4) Leslie Frazier, defensive coordinator, Buffalo Bills: Frazier fizzled out as head coach of the Vikings, but his Bills defense is all the rage. Sunday's 31-21 win over the out-to-lunch Fins actually marked the first time a Buffalo opponent has cleared 17 points this season. The Bills have stymied challengers with a sticky secondary led by Tre'Davious White, Jordan Poyer and Micah Hyde. Edge rusher Jerry Hughes is off to another strong campaign, while rookie lineman Ed Oliver fits right into a scheme dreamt up by Frazier and head coach Sean McDermott.

I'm placing Frazier a notch below Pettine because of McDermott's presence in Buffalo. A defensive coordinator thriving under a defensive-minded coach raises the question: Who actually spins the magic here?

Also in the running for ACOY prizes and glory:

5) Greg Roman, offensive coordinator, Baltimore Ravens: Baltimore's offense is a weekly must-watch because of how Roman deploys uber-athletic signal-caller Lamar Jackson. While not shying away from the pass, Roman isn't afraid to unleash his quarterback against cowed defenses to the tune of 576 ground yards on the year, the most by any passer over seven outings since 1950. Jackson's 116 yards rushing against Seattle on Sunday marked the third time he's single-handedly outgained an opponent on the ground this season.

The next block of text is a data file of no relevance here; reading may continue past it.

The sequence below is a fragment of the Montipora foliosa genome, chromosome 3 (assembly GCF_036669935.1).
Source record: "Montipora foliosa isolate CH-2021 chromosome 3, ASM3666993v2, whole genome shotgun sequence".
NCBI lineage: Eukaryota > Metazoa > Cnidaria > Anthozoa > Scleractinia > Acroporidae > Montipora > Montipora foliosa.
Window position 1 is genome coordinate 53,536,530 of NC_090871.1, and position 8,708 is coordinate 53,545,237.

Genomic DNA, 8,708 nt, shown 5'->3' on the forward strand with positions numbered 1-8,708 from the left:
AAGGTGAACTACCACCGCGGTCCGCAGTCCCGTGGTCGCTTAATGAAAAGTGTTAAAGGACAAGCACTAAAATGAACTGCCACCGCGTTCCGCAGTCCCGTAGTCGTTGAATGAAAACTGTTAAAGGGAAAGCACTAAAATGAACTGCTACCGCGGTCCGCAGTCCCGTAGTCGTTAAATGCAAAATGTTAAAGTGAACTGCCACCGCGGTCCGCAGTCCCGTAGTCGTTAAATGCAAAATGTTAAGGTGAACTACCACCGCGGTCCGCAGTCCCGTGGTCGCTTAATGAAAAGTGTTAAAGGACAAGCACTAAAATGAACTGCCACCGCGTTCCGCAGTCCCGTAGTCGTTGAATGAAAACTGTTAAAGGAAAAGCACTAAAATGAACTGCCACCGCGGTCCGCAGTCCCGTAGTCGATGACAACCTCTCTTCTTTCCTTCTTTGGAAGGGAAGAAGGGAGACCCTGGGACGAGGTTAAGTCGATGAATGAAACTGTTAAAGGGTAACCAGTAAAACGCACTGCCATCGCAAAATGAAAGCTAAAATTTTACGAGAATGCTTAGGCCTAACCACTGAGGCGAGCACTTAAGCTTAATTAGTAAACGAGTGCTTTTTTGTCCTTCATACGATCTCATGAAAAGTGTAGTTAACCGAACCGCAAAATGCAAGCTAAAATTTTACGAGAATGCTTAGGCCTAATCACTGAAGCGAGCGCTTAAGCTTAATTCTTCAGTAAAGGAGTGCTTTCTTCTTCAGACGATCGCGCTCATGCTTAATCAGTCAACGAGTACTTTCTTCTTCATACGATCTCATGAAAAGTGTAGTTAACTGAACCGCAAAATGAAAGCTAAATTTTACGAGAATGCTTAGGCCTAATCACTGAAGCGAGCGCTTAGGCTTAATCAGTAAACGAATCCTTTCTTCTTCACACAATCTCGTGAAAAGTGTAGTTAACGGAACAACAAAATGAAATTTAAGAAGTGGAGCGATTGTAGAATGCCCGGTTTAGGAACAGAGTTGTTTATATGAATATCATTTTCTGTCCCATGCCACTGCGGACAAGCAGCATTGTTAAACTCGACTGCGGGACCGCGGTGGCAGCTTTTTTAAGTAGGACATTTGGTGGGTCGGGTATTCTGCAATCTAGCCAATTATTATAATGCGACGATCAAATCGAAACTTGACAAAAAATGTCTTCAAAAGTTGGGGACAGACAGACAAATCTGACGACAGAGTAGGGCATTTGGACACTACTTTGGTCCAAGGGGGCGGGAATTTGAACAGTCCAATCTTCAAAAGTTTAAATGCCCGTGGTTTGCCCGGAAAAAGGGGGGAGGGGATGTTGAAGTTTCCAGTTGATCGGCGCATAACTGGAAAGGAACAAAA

Roman's black-and-blue attack has churned out 309 more rushing yards than the next-closest club and sits on pace to finish at 200-plus yards per game on the ground. This is the same play-caller who unleashed Colin Kaepernick in San Francisco, an era that comes to mind when Baltimore blisters teams with an array of heavy sets, shifts and formations that feel spun from another age. Roman makes football fun to watch and isn't afraid to zig when the league is zagging toward pass-happy netherworlds.